"If I hear another dancer say, 'I don't like to plié,'" says Broadway Dance Center contemporary teacher Tracie Stanfield, "I am going to scream!" This frustration was the inspiration behind Stanfield's progression video, which focuses on level changes. The combination, demonstrated by dancers Gaby Blaney and Lexie Childers, starts with an over-crossed passé and builds into floorwork and landing on the tops of the feet. The series challenges dancers to build strength while staying grounded. "They learn to let the body soften on contact with the floor before throwing themselves from the air to the ground," she says.
Mark Stuart's latest work, When Change Comes, opens this weekend in Rockville Centre, New York. The show confronts social issues throughout American history and asks the question: Can the act of "seeing" each other without judgment or fear break the cycle of intolerance?
Travis Wall is having a good week.
After being honored at a nomination reception for the upcoming Emmy awards show, a new poignant piece of Wall's was featured on Season 15 of "SYTYCD." Choreographed for contestants Taylor Sieve and Darius Hickman to "It Takes a Lot to Know a Man," by Damien Rice, the piece was not only technically beautiful, it shed light on the issue of gender and the LGBTQ perspective—an topic rarely confronted on the FOX show.
"As a gay man, i hear all the time why "SYTYCD" has avoided gay topics and stories, and asked men to always dance masculine," Wall posted on Instagram. He went on to write that he wants the show to tackle these sensitive issues. Read the full post below.
In a previous post, Wall revealed that initially Rice denied the use of the song on the show. However, after the brazen choreographer contacted the singer/songwriter directly, explaining the context and importance of this specific track, the usage rights were granted.
Watch the powerful performance below (starting at 1:58). Definitely, one for the books!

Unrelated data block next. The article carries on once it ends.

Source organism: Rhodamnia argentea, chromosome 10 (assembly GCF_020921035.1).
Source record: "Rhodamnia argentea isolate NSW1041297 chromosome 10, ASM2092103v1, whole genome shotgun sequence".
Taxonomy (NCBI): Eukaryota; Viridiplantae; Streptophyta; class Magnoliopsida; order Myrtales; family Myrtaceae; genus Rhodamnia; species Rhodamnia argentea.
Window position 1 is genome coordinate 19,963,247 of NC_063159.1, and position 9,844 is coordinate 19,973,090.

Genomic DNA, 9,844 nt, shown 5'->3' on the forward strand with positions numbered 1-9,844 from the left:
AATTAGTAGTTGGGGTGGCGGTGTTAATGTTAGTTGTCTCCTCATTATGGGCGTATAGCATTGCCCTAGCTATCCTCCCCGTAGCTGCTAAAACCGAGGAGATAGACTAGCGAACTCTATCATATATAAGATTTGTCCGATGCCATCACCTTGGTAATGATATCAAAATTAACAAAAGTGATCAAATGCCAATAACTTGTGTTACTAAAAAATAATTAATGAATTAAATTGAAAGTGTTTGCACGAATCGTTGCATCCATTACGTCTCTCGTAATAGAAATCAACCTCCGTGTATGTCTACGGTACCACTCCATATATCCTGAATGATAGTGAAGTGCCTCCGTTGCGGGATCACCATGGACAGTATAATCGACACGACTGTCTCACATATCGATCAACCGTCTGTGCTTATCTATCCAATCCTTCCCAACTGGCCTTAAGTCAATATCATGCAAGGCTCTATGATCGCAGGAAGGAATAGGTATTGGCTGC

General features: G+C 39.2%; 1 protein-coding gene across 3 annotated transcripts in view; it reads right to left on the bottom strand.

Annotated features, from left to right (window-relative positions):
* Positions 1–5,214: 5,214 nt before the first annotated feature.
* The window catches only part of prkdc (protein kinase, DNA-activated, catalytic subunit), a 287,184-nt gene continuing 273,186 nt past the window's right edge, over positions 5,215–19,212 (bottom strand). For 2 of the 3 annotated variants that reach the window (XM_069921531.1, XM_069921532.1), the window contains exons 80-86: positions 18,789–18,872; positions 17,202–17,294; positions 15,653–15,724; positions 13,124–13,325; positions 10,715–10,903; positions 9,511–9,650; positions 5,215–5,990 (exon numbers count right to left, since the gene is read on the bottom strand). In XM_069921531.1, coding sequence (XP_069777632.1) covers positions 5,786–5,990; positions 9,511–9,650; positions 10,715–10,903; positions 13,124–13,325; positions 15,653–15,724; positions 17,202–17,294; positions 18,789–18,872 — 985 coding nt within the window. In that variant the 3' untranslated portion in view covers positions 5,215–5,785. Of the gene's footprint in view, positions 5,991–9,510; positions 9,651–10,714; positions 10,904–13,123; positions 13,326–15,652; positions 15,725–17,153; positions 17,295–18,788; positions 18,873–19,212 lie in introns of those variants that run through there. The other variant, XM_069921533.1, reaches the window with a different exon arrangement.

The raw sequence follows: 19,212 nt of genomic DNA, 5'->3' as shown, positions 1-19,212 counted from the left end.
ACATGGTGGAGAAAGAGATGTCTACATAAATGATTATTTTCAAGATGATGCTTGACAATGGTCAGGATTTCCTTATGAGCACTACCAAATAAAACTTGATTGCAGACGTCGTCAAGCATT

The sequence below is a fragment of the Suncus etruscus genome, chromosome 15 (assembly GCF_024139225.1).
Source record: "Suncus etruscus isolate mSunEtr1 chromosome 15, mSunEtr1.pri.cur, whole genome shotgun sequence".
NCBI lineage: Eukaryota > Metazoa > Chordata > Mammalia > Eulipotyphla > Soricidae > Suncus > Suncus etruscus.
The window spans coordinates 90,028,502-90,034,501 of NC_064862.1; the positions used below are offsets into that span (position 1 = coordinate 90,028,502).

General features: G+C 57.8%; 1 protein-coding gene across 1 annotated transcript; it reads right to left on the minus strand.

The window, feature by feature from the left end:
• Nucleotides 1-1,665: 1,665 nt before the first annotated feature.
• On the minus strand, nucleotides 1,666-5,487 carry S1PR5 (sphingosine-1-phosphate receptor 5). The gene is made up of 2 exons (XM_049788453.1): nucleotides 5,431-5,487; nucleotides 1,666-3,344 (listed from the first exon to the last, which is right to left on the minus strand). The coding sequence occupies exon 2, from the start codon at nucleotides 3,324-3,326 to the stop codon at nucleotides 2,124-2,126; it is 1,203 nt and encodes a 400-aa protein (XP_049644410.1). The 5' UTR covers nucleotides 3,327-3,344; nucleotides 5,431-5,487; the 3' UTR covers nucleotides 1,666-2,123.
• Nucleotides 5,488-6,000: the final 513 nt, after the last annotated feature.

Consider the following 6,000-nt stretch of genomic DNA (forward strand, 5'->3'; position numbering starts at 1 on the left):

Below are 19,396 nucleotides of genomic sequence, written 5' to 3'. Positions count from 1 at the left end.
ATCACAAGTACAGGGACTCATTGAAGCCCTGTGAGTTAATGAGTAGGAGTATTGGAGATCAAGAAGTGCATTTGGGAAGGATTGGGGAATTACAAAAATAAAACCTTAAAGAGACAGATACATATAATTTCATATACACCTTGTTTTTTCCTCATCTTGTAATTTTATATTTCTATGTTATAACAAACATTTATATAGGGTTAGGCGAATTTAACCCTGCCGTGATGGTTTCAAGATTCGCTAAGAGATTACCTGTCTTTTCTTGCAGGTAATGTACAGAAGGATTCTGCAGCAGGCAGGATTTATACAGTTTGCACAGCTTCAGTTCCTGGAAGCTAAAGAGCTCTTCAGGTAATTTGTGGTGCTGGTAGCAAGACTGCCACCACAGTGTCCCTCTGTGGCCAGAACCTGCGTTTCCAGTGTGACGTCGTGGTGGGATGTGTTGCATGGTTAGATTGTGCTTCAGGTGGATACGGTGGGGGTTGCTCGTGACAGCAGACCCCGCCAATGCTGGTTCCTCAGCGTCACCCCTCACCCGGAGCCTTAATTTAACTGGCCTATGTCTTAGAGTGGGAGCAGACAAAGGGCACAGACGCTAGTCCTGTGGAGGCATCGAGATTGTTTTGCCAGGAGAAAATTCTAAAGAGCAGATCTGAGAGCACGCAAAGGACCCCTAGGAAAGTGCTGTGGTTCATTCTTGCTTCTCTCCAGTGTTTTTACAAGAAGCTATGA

This month's winner tells the story of immigrants traveling to America who experience tragedy before reaching the shore. Michael Susten, New York City–based choreographer and teacher, was initially inspired by the song "This is Not the End," by Clare Maguire. "Her voice really painted a picture in my head," says Susten. "I could hear the heartbreak." Instead of sharing the story he envisioned with the 12 young dancers at Prestige Academy of Dance, he first focused on teaching them the choreography.
After a long day of getting the steps down, he then asked the dancers to create a character for their role in the piece. He wanted the team to explore how each individual perspective contributed to the narrative as a whole. "I think it helps keep the performance honest and new every time, instead of feeling too robotic and over-rehearsed," says Susten.
For many dancers, creating resistance with choreography can be difficult and cause some to flail their limbs with a lack of intention. Or as contemporary teacher and artistic director of SynthesisDance Tracie Stanfield describes perfectly, "like directing planes at Laguardia Airport."
When Jason E. Bernard was a 17-year-old junior in high school, studying at Broadway Dance Center in New York, he booked his first-ever Broadway audition, Bring in 'Da Noise, Bring in 'Da Funk. The Tony Award–winnning show, choreographed by Savion Glover, not only put a fresh spin on the tap scene, but it informed Bernard's own authentic style that led him to tour internationally with Riverdance for a decade and dance alongside tap legend Gregory Hines. "Improvisational tap was going through a renaissance at the time," says Bernard. "It was no longer just simple flap-ball-changes."
In "Gravity," Piotr Iwanicki balances Marisa Hamamoto on his back from his wheelchair. His upper-body strength is extraordinary, as he leads his partner around the dance floor.
In 2006, Hamamoto was temporarily paralyzed from the waist down, and through her recovery, ballroom dancing healed her emotionally. She was then inspired to create Infinite Flow, an inclusive wheelchair ballroom dance company, to remove stigmas around people with disabilities and reflect mainstream dance. "I wanted to showcase not just wheelchair dancing," she says, "but good dancing."